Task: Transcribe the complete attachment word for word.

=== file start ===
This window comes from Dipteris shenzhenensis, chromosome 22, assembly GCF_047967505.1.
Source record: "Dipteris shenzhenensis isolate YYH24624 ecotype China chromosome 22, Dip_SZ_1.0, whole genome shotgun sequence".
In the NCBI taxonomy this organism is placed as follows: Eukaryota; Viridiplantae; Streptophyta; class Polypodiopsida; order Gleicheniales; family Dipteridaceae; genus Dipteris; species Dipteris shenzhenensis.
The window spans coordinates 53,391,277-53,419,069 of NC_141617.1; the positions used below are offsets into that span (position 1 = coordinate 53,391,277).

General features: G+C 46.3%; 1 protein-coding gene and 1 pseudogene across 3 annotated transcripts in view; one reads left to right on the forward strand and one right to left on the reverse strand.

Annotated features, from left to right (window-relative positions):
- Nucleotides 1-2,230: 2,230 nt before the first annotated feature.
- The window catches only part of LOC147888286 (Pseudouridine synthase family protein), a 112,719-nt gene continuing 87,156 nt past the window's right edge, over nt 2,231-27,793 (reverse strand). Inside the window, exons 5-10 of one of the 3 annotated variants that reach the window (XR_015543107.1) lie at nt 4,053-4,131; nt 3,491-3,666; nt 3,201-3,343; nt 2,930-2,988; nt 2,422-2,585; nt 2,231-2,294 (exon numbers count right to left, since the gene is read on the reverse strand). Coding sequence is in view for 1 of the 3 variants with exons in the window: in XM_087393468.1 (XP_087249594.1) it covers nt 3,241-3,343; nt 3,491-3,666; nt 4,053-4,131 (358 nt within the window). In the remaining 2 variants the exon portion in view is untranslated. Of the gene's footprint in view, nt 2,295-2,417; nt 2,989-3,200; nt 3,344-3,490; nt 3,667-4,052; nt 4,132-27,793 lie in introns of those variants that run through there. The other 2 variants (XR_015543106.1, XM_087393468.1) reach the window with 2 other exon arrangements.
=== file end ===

This window comes from Dipteris shenzhenensis, chromosome 22, assembly GCF_047967505.1.
Source record: "Dipteris shenzhenensis isolate YYH24624 ecotype China chromosome 22, Dip_SZ_1.0, whole genome shotgun sequence".
In the NCBI taxonomy this organism is placed as follows: Eukaryota; Viridiplantae; Streptophyta; class Polypodiopsida; order Gleicheniales; family Dipteridaceae; genus Dipteris; species Dipteris shenzhenensis.
The window spans coordinates 53,391,277-53,419,069 of NC_141617.1; the positions used below are offsets into that span (position 1 = coordinate 53,391,277).

General features: G+C 46.3%; 1 protein-coding gene and 1 pseudogene across 3 annotated transcripts in view; one reads left to right on the forward strand and one right to left on the reverse strand.

Annotated features, from left to right (window-relative positions):
- Nucleotides 1-2,230: 2,230 nt before the first annotated feature.
- The window catches only part of LOC147888286 (Pseudouridine synthase family protein), a 112,719-nt gene continuing 87,156 nt past the window's right edge, over nt 2,231-27,793 (reverse strand). Inside the window, exons 5-10 of one of the 3 annotated variants that reach the window (XR_015543107.1) lie at nt 4,053-4,131; nt 3,491-3,666; nt 3,201-3,343; nt 2,930-2,988; nt 2,422-2,585; nt 2,231-2,294 (exon numbers count right to left, since the gene is read on the reverse strand). Coding sequence is in view for 1 of the 3 variants with exons in the window: in XM_087393468.1 (XP_087249594.1) it covers nt 3,241-3,343; nt 3,491-3,666; nt 4,053-4,131 (358 nt within the window). In the remaining 2 variants the exon portion in view is untranslated. Of the gene's footprint in view, nt 2,295-2,417; nt 2,989-3,200; nt 3,344-3,490; nt 3,667-4,052; nt 4,132-27,793 lie in introns of those variants that run through there. The other 2 variants (XR_015543106.1, XM_087393468.1) reach the window with 2 other exon arrangements.